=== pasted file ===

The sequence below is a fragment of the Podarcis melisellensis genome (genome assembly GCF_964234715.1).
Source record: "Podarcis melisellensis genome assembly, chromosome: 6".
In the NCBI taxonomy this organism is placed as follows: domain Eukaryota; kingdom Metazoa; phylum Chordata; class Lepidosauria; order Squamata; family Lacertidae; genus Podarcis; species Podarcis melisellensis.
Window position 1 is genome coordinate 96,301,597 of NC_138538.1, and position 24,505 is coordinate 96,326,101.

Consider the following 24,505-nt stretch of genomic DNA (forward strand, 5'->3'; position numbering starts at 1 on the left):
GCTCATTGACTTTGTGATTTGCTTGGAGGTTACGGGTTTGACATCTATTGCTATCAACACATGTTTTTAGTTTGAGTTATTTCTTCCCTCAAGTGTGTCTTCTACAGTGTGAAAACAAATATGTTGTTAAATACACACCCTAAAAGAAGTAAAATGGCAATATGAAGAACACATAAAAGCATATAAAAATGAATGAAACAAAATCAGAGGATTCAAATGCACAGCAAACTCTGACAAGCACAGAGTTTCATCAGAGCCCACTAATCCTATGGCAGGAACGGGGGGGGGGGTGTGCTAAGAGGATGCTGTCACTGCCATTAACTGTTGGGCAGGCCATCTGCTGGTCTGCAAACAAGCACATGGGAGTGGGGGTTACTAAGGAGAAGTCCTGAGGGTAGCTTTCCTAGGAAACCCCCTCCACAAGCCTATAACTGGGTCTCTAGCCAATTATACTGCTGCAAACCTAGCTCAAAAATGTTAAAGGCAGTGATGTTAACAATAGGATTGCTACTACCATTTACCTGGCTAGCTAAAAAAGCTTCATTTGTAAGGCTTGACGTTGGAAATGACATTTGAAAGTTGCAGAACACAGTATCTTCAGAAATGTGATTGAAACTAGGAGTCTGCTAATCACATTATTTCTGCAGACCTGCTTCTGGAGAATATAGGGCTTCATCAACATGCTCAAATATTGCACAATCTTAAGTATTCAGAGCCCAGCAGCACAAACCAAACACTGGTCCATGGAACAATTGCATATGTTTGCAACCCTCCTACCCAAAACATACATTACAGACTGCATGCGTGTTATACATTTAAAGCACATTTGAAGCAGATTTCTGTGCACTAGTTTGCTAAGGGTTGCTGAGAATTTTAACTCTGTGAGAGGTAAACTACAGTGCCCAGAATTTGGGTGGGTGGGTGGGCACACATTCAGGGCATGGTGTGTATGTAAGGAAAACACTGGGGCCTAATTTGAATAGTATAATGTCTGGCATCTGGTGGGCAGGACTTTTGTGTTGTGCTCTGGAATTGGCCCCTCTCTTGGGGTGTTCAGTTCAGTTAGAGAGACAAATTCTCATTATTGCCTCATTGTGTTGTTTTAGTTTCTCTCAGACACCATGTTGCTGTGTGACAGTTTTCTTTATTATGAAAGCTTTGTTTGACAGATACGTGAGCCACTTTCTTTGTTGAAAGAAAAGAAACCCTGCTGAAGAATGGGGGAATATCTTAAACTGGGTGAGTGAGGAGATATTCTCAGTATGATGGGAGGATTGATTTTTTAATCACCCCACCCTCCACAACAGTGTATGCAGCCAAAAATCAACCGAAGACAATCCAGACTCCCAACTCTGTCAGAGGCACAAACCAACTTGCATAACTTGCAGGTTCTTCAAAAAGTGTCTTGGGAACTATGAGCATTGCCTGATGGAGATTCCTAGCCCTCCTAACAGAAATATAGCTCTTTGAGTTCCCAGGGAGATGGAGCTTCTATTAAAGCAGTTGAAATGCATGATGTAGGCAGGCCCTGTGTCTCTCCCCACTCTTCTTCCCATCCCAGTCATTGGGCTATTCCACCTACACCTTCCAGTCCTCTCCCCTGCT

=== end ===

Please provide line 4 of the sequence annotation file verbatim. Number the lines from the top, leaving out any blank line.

Window position 1 is genome coordinate 96,301,597 of NC_138538.1, and position 24,505 is coordinate 96,326,101.